A rumpled gray sky shadows me on my morning walk, and clear rain-washed air fills my lungs. Each day the changes become more apparent: Winter is coming.
For now, however, I’ll revel in fall. A slight breeze wraps around my moving limbs. The thermometer on the back porch reads 58 F and a couple light layers along with a brisk walk keeps me warm but not too warm. The smell of black coffee drifts up from my blue insulated cup.
This is how I’ve come to start my day. Mind blank, rote routine of feeding cats, brewing coffee, brushing teeth, washing face, getting dressed – then out to soak up some world. Sometimes it’s my neighborhood, sometimes a wander on the nearby bike path through open field or along the running river.
As I go, words begin to swirl in my head. They gather into rough structures – character thoughts, scene ideas, general notions of what I want to address on the page later – notions I left the page with the day before. But for the first couple miles of the walk I keep pulling my attention back to here. To now.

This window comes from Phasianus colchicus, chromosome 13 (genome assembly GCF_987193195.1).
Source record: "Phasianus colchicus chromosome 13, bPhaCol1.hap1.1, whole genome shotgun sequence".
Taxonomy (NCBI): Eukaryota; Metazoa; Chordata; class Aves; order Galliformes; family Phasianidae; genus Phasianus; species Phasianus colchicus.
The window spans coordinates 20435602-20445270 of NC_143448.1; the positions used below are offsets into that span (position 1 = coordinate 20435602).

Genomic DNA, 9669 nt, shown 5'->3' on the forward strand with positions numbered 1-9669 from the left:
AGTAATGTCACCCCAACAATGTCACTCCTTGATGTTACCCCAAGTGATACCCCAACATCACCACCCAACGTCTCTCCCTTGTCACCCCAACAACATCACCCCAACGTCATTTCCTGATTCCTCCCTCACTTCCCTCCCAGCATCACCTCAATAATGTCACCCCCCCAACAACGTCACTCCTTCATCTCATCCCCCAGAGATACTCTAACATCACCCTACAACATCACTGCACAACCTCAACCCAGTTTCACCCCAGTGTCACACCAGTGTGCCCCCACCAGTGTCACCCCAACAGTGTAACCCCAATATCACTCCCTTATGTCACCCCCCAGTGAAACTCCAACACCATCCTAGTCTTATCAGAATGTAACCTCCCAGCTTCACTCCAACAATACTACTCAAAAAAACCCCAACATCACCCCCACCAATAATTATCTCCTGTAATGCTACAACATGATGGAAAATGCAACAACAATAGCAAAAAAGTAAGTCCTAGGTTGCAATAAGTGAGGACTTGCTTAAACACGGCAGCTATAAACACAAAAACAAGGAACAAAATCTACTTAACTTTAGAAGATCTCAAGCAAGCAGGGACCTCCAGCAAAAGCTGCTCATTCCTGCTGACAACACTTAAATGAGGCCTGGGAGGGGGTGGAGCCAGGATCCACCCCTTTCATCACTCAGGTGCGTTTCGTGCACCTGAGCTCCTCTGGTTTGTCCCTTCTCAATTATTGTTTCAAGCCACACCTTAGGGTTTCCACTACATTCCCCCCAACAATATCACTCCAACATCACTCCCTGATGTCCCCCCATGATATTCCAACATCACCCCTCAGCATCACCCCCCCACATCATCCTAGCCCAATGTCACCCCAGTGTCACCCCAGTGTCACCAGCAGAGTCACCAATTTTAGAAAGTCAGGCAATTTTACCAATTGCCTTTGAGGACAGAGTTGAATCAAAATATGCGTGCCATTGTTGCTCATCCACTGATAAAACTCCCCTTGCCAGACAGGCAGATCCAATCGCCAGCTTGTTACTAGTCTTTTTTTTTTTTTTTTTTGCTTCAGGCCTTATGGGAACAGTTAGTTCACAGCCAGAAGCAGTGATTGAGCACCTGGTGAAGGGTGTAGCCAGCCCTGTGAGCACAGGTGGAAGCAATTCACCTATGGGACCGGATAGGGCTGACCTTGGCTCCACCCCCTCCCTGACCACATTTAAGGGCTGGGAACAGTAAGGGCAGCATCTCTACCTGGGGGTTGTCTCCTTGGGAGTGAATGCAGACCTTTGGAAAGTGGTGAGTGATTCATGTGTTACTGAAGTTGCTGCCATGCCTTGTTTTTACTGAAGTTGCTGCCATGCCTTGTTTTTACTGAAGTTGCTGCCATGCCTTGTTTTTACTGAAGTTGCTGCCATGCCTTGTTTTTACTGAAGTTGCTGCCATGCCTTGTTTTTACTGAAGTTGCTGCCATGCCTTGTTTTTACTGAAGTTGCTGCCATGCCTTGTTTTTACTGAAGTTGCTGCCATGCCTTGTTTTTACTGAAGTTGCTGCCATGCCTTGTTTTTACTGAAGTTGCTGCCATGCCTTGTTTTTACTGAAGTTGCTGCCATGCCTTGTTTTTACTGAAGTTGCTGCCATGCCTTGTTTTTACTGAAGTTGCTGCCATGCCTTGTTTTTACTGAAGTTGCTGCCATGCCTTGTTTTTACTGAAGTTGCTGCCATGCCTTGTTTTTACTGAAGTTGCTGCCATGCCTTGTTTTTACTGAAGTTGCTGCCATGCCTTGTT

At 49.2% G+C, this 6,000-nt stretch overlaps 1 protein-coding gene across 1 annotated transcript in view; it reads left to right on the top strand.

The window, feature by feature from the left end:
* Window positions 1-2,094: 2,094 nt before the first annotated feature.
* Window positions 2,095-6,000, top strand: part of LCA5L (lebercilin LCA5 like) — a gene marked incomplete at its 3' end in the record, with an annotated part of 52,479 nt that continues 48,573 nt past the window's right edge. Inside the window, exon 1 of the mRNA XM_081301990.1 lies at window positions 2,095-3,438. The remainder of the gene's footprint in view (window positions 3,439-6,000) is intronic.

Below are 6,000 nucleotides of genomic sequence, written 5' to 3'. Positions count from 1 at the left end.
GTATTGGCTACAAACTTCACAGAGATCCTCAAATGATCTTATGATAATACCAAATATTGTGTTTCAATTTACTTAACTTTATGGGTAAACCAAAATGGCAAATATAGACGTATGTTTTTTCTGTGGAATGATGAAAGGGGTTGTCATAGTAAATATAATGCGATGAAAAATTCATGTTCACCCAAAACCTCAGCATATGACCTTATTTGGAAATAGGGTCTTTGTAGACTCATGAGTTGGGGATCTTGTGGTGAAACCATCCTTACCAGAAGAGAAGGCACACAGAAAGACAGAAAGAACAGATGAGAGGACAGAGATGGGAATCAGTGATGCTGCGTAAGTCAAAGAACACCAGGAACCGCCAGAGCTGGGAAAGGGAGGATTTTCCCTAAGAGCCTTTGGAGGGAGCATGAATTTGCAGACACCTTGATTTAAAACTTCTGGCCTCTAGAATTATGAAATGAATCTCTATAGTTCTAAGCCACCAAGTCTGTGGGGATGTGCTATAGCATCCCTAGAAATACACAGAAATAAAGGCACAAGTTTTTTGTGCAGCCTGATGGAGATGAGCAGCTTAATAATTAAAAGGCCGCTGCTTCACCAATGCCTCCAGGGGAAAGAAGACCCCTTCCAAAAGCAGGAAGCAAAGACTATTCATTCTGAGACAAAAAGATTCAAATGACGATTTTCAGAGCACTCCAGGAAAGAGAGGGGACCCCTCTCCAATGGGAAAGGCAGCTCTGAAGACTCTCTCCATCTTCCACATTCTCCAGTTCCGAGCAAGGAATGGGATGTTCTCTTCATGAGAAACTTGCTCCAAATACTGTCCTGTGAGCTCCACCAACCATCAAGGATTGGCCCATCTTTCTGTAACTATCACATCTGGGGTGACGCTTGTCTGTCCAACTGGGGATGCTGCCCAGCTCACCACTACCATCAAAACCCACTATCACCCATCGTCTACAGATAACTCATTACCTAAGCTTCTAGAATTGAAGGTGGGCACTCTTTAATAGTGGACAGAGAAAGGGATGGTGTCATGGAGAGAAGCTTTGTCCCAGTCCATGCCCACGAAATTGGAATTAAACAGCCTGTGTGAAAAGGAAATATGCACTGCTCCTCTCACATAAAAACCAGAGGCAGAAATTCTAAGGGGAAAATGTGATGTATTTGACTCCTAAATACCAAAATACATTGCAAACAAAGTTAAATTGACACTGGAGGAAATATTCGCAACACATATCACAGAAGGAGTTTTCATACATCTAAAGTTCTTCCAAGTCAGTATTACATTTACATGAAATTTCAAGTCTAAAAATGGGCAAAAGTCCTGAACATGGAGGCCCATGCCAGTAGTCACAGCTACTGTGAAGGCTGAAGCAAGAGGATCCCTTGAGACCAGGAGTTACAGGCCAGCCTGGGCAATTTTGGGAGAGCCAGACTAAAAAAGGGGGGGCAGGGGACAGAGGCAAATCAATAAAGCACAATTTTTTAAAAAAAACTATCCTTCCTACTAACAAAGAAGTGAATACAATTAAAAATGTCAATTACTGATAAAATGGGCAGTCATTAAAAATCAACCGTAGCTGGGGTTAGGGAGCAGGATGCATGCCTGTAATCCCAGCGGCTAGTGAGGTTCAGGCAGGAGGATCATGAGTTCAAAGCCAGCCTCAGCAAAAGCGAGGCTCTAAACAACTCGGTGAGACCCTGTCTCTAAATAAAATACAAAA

To pumpkins and scarecrows inhabiting front porches though it’s still September. To the echinacea and rudbeckia fading away to become “winter interest” in another couple months. To the leaves turning on locust trees, Virginia creeper, the grass called Northern Lights, burning bushes, and the occasion grape leaf. Most other trees only hint at the blizzard of yellow soon to blanket lawns and gather along curbs. Shiny crabapples above are echoed by orange rose hips below. Mums hunch in tidy domes rich with jewel-toned color, happy with the snap in the air, and the stubborn Russian sage and sunset hyssop are still going strong.
A hint of smoke from an overnight fire reaches my nose. Piles of cut firewood grow daily beside houses. Vs of Canada geese honk overhead. A dozen fat squirrels congregate beneath a horse chestnut tree, busily munching. A young boy walks a leashed Nubian goat on the other side of the street, and we wave to each other. A familiar gray cat runs out, purring, to twine in my feet, begging me to stop and scritch under its chin.
Laughing, I do. I am well trained in this regard.
The second half of the walk either covers territory I’ve already been over or takes me through a kind of Stepford neighborhood with seemingly identical houses, precisely cut lawns, and predictable landscaping. Other than the vista of the foothills nudging the clouds on the western horizon, my interest fades from my surroundings and begins to tend to all those words that have been gathering beneath my conscious notice.
I arrive back home with a clear focus on how to start the day’s writing and where to go from there. It’s a very good way to start the morning.